The siding removal is a relatively easy process. The labor intensive part will be filling the holes left from the siding and felt paper removal.
Our siding was was put on in the 1920's and that means you should always have it tested for asbestos. Not all siding of this era was asbestos based. Ours was mineral wool based. However since this stuff is old and dusty you should take the same procedures that a contractor would if dealing with it. Wear masks and you should tarp the ground on the worksite (this makes clean up easier). You should also use proper disposal procedures. Also if you hire a contractor to do this kind of work be aware all contractors are now required by law to have a trained and certified lead abatement tech on site everyday to insure that proper containment and disposal procedures are used. This should always be speced out on any contract you have. If its not find another contractor.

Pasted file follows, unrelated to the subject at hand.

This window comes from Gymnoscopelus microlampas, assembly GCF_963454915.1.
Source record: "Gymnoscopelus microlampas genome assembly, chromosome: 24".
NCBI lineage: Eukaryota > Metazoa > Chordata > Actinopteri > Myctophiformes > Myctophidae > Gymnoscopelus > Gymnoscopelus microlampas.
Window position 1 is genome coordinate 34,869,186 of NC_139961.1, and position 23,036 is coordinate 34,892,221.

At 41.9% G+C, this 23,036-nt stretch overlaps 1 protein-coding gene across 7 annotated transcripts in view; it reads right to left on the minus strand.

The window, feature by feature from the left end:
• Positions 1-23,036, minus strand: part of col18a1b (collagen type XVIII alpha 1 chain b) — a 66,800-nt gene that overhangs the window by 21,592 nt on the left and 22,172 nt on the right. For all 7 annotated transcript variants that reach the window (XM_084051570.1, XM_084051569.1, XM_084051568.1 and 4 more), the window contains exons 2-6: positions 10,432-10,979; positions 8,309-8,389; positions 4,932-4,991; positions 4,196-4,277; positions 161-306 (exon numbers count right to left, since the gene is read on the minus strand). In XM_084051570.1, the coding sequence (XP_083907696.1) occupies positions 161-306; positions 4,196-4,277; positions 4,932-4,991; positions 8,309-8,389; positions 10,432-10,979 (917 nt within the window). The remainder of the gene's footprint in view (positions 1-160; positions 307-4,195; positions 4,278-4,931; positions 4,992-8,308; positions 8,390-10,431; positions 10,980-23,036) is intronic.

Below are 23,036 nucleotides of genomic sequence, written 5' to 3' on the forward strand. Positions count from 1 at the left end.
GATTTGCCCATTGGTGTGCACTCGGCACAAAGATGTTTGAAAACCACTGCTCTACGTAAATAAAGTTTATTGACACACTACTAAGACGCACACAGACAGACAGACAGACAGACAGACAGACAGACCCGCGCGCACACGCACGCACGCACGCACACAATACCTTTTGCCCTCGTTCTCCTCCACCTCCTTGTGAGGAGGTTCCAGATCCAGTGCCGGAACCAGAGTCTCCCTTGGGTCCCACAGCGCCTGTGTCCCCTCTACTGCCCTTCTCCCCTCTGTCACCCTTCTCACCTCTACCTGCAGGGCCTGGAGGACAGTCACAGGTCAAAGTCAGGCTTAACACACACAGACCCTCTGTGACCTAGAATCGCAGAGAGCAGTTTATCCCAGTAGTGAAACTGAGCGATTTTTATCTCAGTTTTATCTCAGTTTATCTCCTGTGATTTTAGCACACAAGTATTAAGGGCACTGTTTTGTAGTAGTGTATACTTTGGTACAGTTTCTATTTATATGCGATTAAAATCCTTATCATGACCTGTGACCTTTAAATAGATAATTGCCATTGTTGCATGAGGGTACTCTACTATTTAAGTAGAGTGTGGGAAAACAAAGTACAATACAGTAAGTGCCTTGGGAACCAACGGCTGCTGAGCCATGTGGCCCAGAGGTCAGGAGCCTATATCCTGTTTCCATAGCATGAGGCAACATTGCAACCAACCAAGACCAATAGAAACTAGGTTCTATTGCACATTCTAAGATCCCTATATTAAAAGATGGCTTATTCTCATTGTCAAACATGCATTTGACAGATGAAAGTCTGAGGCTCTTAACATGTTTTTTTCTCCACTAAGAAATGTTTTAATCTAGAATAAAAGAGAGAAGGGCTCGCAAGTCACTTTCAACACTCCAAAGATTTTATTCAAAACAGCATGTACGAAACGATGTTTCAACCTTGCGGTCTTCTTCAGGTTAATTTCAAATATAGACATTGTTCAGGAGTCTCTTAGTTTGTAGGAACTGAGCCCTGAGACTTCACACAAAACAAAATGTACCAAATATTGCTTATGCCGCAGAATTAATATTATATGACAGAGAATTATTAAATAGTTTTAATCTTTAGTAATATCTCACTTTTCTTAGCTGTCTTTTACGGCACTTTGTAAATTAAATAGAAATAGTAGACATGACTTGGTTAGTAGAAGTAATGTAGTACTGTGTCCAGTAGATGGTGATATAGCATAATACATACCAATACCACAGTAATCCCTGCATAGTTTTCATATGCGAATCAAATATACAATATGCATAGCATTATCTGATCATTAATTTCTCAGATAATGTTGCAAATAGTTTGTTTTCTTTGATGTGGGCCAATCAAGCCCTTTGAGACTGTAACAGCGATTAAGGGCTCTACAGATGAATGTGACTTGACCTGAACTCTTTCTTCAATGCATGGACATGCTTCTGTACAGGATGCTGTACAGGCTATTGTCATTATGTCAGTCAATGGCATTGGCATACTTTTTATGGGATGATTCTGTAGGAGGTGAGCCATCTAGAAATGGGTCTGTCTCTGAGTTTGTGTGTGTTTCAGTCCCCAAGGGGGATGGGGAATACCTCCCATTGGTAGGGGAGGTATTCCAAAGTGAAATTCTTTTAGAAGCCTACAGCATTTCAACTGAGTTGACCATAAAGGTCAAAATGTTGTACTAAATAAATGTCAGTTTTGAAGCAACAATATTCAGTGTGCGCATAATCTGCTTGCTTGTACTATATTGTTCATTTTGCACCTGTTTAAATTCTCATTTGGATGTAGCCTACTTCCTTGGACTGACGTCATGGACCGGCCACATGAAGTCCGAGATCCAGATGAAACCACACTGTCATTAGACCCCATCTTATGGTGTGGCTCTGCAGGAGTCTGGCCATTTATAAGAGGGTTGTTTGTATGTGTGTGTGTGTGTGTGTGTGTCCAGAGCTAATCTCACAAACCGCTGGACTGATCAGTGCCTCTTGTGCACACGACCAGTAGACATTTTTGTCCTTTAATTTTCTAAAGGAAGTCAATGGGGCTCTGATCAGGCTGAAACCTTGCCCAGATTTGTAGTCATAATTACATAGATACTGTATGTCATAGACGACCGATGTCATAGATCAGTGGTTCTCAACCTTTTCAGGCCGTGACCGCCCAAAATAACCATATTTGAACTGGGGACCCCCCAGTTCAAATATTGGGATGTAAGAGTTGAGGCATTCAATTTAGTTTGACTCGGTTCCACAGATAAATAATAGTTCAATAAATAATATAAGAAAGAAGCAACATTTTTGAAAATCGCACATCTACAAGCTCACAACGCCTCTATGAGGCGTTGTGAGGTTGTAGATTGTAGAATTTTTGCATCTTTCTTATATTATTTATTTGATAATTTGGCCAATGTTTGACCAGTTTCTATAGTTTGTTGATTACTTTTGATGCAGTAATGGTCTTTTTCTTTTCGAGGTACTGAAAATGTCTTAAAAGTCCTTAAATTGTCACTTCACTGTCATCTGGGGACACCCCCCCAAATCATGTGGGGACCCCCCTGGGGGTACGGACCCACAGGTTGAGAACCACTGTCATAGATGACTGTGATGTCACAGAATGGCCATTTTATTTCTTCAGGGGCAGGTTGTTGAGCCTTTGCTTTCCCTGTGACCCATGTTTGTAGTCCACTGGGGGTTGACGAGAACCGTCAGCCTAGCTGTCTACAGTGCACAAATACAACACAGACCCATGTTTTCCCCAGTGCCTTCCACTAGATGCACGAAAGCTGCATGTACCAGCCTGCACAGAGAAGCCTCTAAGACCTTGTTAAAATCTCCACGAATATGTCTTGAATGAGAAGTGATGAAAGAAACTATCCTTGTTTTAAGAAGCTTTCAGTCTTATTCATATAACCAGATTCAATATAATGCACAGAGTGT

When you consider this siding was 57 Year old when it was covered over is testament to prior owners who really cared for and maintained their home. This usually looks much, much worse! You realize how grimy things were back then as this was a light yellow originally!
I have to admit I was surprised that this siding was in as good a shape as it is. Perhaps because we only have two windows on that side there was less opportunity for water to seep in and overall and so far, the siding is in remarkable condition. The siding will need little scraping so the procedure here will be to do any replacement that it needed. Sweep and than hand wash the siding down and then begin the priming and painting process. The drip edge at the bottom will have to be restored (its a board that helps water shed away from the foundation and helps preserve the stone work (also in pretty decent shape although I will have some mortar work to do).
With any paint job the better prep job, the longer you paint job will last. A good paint job can last 10-12 years with good maintenance.